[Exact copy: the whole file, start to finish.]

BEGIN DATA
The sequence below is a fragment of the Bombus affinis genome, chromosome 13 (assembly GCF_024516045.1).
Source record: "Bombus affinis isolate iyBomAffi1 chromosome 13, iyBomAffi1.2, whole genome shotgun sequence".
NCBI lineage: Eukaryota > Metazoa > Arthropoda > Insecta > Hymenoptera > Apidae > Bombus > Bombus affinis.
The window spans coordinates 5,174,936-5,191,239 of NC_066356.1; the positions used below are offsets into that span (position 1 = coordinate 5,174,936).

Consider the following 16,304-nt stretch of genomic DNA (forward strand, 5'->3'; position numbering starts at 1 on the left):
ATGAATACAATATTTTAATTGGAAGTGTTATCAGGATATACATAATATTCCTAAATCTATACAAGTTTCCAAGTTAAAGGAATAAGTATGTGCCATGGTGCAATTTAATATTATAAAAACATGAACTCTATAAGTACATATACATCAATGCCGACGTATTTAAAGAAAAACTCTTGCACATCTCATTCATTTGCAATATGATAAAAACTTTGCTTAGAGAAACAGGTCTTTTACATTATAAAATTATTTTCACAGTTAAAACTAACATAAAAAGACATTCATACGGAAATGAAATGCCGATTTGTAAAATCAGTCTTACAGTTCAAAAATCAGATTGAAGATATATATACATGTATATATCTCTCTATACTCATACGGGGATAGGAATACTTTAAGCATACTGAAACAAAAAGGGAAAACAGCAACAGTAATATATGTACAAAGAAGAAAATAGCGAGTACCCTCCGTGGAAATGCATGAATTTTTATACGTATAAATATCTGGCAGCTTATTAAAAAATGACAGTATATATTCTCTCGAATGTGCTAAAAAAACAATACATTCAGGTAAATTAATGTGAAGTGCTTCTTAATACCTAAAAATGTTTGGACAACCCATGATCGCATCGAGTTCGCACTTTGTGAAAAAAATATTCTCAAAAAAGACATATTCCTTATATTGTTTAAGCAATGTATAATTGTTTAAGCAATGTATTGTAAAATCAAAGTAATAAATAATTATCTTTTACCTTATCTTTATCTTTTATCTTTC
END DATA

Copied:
The sequence below is a fragment of the Bombus affinis genome, chromosome 13 (assembly GCF_024516045.1).
Source record: "Bombus affinis isolate iyBomAffi1 chromosome 13, iyBomAffi1.2, whole genome shotgun sequence".
NCBI lineage: Eukaryota > Metazoa > Arthropoda > Insecta > Hymenoptera > Apidae > Bombus > Bombus affinis.
The window spans coordinates 5,174,936-5,191,239 of NC_066356.1; the positions used below are offsets into that span (position 1 = coordinate 5,174,936).

Consider the following 16,304-nt stretch of genomic DNA (forward strand, 5'->3'; position numbering starts at 1 on the left):
ATGAATACAATATTTTAATTGGAAGTGTTATCAGGATATACATAATATTCCTAAATCTATACAAGTTTCCAAGTTAAAGGAATAAGTATGTGCCATGGTGCAATTTAATATTATAAAAACATGAACTCTATAAGTACATATACATCAATGCCGACGTATTTAAAGAAAAACTCTTGCACATCTCATTCATTTGCAATATGATAAAAACTTTGCTTAGAGAAACAGGTCTTTTACATTATAAAATTATTTTCACAGTTAAAACTAACATAAAAAGACATTCATACGGAAATGAAATGCCGATTTGTAAAATCAGTCTTACAGTTCAAAAATCAGATTGAAGATATATATACATGTATATATCTCTCTATACTCATACGGGGATAGGAATACTTTAAGCATACTGAAACAAAAAGGGAAAACAGCAACAGTAATATATGTACAAAGAAGAAAATAGCGAGTACCCTCCGTGGAAATGCATGAATTTTTATACGTATAAATATCTGGCAGCTTATTAAAAAATGACAGTATATATTCTCTCGAATGTGCTAAAAAAACAATACATTCAGGTAAATTAATGTGAAGTGCTTCTTAATACCTAAAAATGTTTGGACAACCCATGATCGCATCGAGTTCGCACTTTGTGAAAAAAATATTCTCAAAAAAGACATATTCCTTATATTGTTTAAGCAATGTATAATTGTTTAAGCAATGTATTGTAAAATCAAAGTAATAAATAATTATCTTTTACCTTATCTTTATCTTTTATCTTTC